A Quick Guide to Mandatory and Voluntary Benefits
In recent years, concerns about the availability and usability of benefits, such as health, life, and dental insurance, have become increasingly rampant. The line between mandatory and voluntary benefits has become blurred, and surprising options are now provided by some employers. Therefore, it will be helpful to understand the basis of both types of benefits.
Understanding Mandatory Benefits
Mandatory benefits refer to the different types of insurance that the federal government believes every full-time worker in the United States is entitled to. You cannot opt out of those programs, and money may be taken from each paycheck for them. Although many people are aware of them, you may not know what they are used for.
COBRA (which would allow you to maintain various employer-sponsored benefits, at your expense, after leaving your job)
Unemployment insurance (provides you with an income, in some cases, if you were to lose your job)
Workers Compensation (pays medical bills and a percentage of your income after a work-related injury)
Social Security (pays for future retirement and disability payments)
Health insurance for employees, due to the recent changes associated with the Affordable Care Act, is required by most employers to provide. However, they can choose to opt out of the programs and pay a fine for not complying with the law. It is also important to remember that if you, or any person that you claim as a dependent on your federal tax forms, lacks health insurance, a fine is likely to accrue. It will be charged on your taxes each year, if necessary.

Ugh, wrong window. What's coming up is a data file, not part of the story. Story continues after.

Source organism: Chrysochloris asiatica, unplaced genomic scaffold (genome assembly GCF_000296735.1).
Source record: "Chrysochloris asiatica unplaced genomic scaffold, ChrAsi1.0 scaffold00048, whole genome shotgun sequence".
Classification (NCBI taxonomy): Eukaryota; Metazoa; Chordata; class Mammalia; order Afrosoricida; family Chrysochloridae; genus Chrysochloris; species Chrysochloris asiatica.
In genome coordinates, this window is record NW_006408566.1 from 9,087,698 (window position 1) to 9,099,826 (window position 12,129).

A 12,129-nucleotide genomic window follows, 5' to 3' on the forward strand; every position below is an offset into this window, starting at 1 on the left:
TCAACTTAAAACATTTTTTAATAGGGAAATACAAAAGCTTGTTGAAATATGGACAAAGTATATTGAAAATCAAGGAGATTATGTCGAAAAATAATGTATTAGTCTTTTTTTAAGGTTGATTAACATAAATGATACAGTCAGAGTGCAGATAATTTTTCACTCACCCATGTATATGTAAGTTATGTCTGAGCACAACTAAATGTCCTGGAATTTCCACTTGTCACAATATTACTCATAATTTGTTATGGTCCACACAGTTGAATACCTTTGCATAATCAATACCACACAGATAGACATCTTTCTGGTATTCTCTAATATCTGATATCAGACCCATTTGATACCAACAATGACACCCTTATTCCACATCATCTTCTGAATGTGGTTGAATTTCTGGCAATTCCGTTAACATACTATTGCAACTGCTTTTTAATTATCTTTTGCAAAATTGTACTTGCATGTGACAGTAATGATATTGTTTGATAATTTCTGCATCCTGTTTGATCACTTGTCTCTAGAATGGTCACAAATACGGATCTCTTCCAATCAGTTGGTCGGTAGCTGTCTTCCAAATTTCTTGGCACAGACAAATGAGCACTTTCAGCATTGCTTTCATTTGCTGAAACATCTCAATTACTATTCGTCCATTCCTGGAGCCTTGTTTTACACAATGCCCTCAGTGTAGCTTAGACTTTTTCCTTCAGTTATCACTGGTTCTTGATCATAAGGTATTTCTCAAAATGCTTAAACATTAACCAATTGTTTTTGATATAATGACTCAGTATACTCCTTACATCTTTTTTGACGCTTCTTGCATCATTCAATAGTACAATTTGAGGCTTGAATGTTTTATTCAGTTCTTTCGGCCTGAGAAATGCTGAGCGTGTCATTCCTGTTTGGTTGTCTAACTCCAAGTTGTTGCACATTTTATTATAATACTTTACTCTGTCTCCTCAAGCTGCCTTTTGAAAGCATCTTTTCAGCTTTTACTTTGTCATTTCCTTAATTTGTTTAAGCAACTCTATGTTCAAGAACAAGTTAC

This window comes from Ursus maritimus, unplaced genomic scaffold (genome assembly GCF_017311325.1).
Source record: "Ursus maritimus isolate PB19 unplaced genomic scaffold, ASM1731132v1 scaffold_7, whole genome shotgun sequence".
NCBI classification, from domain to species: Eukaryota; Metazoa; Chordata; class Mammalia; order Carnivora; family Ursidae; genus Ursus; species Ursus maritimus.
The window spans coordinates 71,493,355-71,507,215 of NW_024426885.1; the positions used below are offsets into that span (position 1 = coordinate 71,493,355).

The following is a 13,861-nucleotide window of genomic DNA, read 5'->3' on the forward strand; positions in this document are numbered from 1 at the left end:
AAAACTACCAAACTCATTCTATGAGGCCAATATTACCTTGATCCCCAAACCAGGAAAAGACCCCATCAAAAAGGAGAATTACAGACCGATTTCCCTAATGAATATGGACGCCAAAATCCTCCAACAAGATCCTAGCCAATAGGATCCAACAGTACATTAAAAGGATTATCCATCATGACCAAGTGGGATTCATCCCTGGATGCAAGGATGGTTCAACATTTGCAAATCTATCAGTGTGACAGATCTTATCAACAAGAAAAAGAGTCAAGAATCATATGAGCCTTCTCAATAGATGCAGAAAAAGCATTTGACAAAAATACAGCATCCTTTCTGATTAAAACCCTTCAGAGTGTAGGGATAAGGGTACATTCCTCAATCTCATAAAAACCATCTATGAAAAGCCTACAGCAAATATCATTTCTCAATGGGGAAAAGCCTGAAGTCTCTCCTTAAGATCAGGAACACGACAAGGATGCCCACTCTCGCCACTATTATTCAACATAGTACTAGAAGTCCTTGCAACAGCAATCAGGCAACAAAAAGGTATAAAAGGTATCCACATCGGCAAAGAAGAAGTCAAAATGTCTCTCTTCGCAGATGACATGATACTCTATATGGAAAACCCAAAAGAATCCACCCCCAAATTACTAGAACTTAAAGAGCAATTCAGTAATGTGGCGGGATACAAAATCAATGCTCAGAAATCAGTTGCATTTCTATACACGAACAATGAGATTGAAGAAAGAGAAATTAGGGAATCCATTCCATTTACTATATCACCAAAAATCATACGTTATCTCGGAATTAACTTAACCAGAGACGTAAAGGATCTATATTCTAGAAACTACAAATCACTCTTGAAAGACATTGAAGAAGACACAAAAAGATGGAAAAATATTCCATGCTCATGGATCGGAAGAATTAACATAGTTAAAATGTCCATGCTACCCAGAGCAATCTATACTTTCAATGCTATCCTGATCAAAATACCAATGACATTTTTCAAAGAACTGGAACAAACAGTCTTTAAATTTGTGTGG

In addition, small companies that employ fewer than 50 full-time workers do not have the same requirements to provide insurance. Therefore, benefits that seem mandatory are not always so.
Learning About Voluntary Benefits
Fortunately, common voluntary benefits are easier to understand than mandatory ones. It may be surprising to learn that voluntary benefits, provided by an employer, do not only cover health-related concerns.
Common examples of voluntary benefits include these:
Supplemental policies for dental and vision
Short- and long-term disability policies
Improved coverage for specific major illnesses, like cancer
Many of the voluntary benefits that you can access from your employer can be considered "perks." For instance, many people go their entire lives free of injury or illness, and therefore the short- and long-term disability will never be needed. However, it is a good idea to consider how devastating a few weeks or months without an income would be for your family when deciding if the cost is worth your peace of mind. Fortunately, the costs of employer-sponsored voluntary benefits are often very reasonable.
Voluntary benefits are not provided by every employer, nor are they all equally appropriate for each employee. A supplemental policy is often used to "fill in the blanks" of an existing policy and to cover copayments, unapproved charges, and deductibles. Identity theft is a major concern, with life-changing ramifications for the victims, and timely assistance from insurance in recovering from it can be crucial.
In conclusion, the role of both mandatory and voluntary benefits to the American worker is essential. Whether it is making sure that you can afford your teenager's braces or that your spouse can take time off work due to cancer treatment, it is important to have adequate coverage. By understanding how they both work, it becomes easier to choose the right plans for your family. If you have further questions about voluntary benefits, contact a company like All About Voluntary.